In the US, you will probably be able to find canned or pickled nopales in the supermarket, or look for dried cactus or cactus juice.

How to enjoy nopales

Nopal cactus is a surprisingly versatile accompaniment to many different dishes. Whether you try it in the aforementioned tacos and salads, or decide to pair it with shrimp or potatoes, it adds a satisfying note to many recipes. Huevos con nopal (nopal and eggs) is a popular Mexican breakfast, eaten with homemade salsas.

Today, nopal cactus is also used to make traditional sweets.

If you would like to try nopales, you could also consider using them topically. Much like aloe vera, nopal juice feels soothing on the skin and is often used as a home remedy for insect bites and small cuts.

Two of its other myriad uses include firming up plaster, and the production of dyes in pre-Hispanic times.

A new interest in nopal

While Mexican cuisine is well-established on the world stage, nopales still seem quite exotic to many North Americans and Europeans. However, that looks likely to change, as consumers are more open to trying new and interesting foods from around the world.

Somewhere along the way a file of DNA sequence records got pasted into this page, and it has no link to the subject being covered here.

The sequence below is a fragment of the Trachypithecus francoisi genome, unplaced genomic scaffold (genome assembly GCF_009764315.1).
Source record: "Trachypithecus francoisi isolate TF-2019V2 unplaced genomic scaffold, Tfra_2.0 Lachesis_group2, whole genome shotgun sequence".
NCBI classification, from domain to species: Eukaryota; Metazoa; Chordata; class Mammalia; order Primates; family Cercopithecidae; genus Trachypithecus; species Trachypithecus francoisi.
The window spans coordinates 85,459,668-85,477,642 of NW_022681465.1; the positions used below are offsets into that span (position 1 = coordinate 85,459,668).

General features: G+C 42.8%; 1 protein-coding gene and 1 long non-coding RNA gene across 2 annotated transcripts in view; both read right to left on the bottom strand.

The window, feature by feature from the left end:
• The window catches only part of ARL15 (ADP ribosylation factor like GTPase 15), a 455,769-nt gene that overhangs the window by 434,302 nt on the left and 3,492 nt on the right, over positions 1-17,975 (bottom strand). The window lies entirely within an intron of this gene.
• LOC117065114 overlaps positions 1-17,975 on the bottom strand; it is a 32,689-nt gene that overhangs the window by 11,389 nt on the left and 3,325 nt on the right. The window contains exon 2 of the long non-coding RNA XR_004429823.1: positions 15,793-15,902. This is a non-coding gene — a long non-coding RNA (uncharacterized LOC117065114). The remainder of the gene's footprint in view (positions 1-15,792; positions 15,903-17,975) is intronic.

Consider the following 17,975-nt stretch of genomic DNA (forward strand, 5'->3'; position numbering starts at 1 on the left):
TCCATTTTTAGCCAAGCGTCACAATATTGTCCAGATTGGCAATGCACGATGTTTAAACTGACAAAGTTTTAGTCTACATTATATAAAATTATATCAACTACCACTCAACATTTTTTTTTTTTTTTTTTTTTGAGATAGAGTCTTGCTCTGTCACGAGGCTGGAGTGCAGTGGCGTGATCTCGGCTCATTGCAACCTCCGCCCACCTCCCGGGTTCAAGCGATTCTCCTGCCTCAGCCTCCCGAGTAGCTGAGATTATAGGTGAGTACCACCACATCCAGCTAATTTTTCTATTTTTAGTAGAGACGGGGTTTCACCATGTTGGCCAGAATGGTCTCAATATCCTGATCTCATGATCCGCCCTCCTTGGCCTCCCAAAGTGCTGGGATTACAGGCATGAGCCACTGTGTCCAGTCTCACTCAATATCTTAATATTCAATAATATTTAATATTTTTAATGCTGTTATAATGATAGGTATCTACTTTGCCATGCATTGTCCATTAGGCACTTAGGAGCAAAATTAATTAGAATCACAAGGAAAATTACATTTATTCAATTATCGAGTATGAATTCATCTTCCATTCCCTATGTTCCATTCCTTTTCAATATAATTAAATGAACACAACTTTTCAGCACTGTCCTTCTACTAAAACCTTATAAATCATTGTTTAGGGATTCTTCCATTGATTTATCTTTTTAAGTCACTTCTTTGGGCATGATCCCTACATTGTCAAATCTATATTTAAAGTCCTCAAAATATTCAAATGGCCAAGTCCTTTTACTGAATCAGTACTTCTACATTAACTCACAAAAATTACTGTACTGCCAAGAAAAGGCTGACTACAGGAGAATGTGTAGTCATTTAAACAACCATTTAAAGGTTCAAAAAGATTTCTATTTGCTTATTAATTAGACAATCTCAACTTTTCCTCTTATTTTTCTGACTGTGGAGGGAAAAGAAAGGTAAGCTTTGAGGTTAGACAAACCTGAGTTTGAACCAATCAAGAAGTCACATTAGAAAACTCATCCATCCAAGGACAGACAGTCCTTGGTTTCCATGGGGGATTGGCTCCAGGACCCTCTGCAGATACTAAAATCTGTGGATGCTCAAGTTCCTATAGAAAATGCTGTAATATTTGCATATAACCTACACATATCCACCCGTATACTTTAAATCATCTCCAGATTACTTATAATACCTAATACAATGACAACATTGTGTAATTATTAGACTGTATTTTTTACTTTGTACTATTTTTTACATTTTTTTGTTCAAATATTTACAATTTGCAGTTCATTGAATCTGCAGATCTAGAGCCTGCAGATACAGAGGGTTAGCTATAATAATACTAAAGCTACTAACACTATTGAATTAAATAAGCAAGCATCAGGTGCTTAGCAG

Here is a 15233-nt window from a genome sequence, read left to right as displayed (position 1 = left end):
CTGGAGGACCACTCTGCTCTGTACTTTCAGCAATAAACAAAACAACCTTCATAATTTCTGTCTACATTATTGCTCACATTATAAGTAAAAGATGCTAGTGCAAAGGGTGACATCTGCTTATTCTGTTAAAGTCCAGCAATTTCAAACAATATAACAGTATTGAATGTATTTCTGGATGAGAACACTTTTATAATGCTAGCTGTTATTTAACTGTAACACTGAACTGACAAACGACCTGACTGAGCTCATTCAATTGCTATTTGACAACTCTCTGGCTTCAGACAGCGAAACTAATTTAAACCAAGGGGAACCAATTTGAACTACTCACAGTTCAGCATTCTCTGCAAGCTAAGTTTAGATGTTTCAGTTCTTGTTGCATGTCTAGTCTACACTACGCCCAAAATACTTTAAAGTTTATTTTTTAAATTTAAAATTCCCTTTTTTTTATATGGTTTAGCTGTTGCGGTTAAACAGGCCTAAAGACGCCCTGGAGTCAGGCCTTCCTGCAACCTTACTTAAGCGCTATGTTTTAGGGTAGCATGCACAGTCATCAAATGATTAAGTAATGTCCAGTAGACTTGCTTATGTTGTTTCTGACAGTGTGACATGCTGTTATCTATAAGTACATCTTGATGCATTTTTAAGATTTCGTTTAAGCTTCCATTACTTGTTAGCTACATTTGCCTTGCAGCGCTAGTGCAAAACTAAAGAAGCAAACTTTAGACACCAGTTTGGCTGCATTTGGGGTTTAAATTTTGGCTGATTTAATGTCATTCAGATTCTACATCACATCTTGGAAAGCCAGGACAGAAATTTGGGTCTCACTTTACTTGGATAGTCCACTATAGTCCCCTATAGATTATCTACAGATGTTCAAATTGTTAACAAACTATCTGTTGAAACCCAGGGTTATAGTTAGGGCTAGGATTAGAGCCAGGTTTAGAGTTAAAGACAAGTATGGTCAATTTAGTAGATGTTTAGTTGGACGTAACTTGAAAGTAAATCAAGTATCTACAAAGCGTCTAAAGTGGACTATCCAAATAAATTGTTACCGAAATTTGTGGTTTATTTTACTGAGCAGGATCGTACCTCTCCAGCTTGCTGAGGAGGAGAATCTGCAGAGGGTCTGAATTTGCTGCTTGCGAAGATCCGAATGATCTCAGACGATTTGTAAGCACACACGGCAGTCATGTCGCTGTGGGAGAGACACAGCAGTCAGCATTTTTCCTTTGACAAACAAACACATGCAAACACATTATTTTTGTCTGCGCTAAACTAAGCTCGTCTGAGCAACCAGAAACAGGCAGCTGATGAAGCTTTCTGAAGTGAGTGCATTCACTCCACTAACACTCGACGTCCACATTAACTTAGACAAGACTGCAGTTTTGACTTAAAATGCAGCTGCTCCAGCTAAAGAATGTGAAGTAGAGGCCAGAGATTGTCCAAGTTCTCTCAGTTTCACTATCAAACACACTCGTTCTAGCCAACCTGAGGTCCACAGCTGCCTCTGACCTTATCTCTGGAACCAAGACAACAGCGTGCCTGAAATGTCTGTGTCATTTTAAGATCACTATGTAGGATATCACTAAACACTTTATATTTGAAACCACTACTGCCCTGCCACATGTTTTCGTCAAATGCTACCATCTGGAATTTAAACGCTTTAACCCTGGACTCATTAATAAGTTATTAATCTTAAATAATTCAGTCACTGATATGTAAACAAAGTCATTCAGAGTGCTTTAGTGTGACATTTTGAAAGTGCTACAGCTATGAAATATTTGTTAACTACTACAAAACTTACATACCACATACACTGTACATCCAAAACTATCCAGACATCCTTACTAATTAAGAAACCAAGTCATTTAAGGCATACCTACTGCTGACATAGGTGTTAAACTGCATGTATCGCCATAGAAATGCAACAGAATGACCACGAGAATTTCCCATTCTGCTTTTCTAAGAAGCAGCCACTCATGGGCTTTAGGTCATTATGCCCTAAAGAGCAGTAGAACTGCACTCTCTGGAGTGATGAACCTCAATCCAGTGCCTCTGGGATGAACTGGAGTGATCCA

What’s more, nopal cactus doesn’t just taste good. It’s good for you, too.

Latin American folk healers, known as curanderos, have long used nopal cactus to treat various ailments. As with so many natural remedies, modern science is finally beginning to catch up with traditional wisdom and provide real, empirical evidence to back up nopal’s medicinal claims. This is especially important when you consider than 80% of the world’s population relies on herbal remedies for health.(1)

Traditionally, nopal is used as a remedy for colds, boils, coughs, cystitis and gut ailments.